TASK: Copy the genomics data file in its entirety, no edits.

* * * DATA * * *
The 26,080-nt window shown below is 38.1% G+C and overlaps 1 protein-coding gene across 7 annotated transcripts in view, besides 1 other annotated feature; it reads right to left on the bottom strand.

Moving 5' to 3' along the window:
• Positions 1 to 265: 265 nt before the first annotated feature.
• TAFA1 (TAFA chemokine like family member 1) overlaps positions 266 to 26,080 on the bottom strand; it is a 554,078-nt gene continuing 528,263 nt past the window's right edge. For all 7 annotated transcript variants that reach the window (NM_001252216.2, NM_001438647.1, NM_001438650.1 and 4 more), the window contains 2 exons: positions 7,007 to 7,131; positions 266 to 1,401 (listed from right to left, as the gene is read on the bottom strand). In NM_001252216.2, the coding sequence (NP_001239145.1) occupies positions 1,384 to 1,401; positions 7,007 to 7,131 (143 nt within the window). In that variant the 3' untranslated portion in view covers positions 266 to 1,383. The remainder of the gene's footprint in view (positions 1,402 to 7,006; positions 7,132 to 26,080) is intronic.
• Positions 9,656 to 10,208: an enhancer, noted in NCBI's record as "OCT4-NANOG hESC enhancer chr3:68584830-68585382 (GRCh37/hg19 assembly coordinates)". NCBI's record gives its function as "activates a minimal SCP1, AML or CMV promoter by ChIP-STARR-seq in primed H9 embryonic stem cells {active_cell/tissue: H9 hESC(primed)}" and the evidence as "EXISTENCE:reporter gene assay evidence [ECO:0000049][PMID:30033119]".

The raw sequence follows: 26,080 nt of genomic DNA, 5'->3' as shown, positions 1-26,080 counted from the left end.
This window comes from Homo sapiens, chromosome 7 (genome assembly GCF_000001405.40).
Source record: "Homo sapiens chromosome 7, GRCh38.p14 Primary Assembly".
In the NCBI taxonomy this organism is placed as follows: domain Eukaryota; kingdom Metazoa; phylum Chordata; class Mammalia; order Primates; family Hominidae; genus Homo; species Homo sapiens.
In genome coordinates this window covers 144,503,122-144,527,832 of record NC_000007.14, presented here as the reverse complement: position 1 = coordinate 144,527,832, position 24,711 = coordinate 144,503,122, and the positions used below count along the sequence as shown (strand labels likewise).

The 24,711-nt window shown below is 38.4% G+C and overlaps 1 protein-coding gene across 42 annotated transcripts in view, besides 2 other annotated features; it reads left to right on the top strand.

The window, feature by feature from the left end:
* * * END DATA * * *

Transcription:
The 26,080-nt window shown below is 38.1% G+C and overlaps 1 protein-coding gene across 7 annotated transcripts in view, besides 1 other annotated feature; it reads right to left on the bottom strand.

Moving 5' to 3' along the window:
• Positions 1 to 265: 265 nt before the first annotated feature.
• TAFA1 (TAFA chemokine like family member 1) overlaps positions 266 to 26,080 on the bottom strand; it is a 554,078-nt gene continuing 528,263 nt past the window's right edge. For all 7 annotated transcript variants that reach the window (NM_001252216.2, NM_001438647.1, NM_001438650.1 and 4 more), the window contains 2 exons: positions 7,007 to 7,131; positions 266 to 1,401 (listed from right to left, as the gene is read on the bottom strand). In NM_001252216.2, the coding sequence (NP_001239145.1) occupies positions 1,384 to 1,401; positions 7,007 to 7,131 (143 nt within the window). In that variant the 3' untranslated portion in view covers positions 266 to 1,383. The remainder of the gene's footprint in view (positions 1,402 to 7,006; positions 7,132 to 26,080) is intronic.
• Positions 9,656 to 10,208: an enhancer, noted in NCBI's record as "OCT4-NANOG hESC enhancer chr3:68584830-68585382 (GRCh37/hg19 assembly coordinates)". NCBI's record gives its function as "activates a minimal SCP1, AML or CMV promoter by ChIP-STARR-seq in primed H9 embryonic stem cells {active_cell/tissue: H9 hESC(primed)}" and the evidence as "EXISTENCE:reporter gene assay evidence [ECO:0000049][PMID:30033119]".

The raw sequence follows: 26,080 nt of genomic DNA, 5'->3' as shown, positions 1-26,080 counted from the left end.
This window comes from Homo sapiens, chromosome 7 (genome assembly GCF_000001405.40).
Source record: "Homo sapiens chromosome 7, GRCh38.p14 Primary Assembly".
In the NCBI taxonomy this organism is placed as follows: domain Eukaryota; kingdom Metazoa; phylum Chordata; class Mammalia; order Primates; family Hominidae; genus Homo; species Homo sapiens.
In genome coordinates this window covers 144,503,122-144,527,832 of record NC_000007.14, presented here as the reverse complement: position 1 = coordinate 144,527,832, position 24,711 = coordinate 144,503,122, and the positions used below count along the sequence as shown (strand labels likewise).

The 24,711-nt window shown below is 38.4% G+C and overlaps 1 protein-coding gene across 42 annotated transcripts in view, besides 2 other annotated features; it reads left to right on the top strand.

The window, feature by feature from the left end: